A commission of five (5) percent of the sales price up to and inccluding $1,000.00, a commission of four (4) percent on the sales price exceeding $1,000.00 up to and including $5,000.00, a commission of three (3) percent on the sales price over $5,000.00 up to and including $10,000.00, a commission of two and one-half (2 1/2) percent on the sales price over $10,000.00 up to and including $30,000.00, and commission of two (2) percent on the sales price over $30,000.00. In the event the property is withdrawn from sale, the auctioneer's fee shall be $25.00.
For offering and selling chattels, personal, the auctioneer making the sale be allowed ten (10) percent upon the proceeds of sale up to $10,000.00, five (5) percent upon all over $10,000.00 up to $50,000.00 and three (3) percent upon all over $50,000.00.
In chattel sales, the aforesaid allowance shall include the auctioneer's compensation for delivering the goods, and, except for storage and transportation costs approved in advance by the Bankruptcy Judge, said allowances shall include all other expenses incurred by the auctioneer in connection with said sale in the way of cleaning and assembling the merchandise and exposing the same for sale, division into lots, etc., and whether for labor or otherwise. Such allowances shall not, however, include the advertising costs authorized by the Bankruptcy Judge in connection with the case.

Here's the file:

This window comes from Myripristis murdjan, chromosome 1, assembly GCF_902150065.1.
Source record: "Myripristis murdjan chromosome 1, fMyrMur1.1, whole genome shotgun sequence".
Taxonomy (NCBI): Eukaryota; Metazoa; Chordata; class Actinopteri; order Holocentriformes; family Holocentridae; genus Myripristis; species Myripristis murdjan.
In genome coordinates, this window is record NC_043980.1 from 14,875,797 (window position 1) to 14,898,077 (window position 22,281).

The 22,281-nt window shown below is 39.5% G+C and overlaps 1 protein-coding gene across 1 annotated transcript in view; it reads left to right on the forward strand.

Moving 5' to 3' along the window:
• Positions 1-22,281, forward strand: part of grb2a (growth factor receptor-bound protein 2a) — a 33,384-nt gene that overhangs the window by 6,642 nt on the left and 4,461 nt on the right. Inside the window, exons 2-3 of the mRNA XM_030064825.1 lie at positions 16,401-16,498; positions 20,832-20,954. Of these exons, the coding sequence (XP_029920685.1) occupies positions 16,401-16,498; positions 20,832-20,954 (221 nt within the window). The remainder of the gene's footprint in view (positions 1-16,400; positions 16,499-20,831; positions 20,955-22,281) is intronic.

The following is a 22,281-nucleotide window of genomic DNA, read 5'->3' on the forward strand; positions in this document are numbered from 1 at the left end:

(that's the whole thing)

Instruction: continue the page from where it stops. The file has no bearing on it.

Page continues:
As to any sale, however, where the amount of the expected selling price or prices shall make the rates of compensation to the auctioneer called for in this Rule unreasonably high or unreasonably low, the Court may, upon good cause shown, by special order at the time the sale is ordered, fix the auctioneer's compensation for any such sale. (Emphasis added.)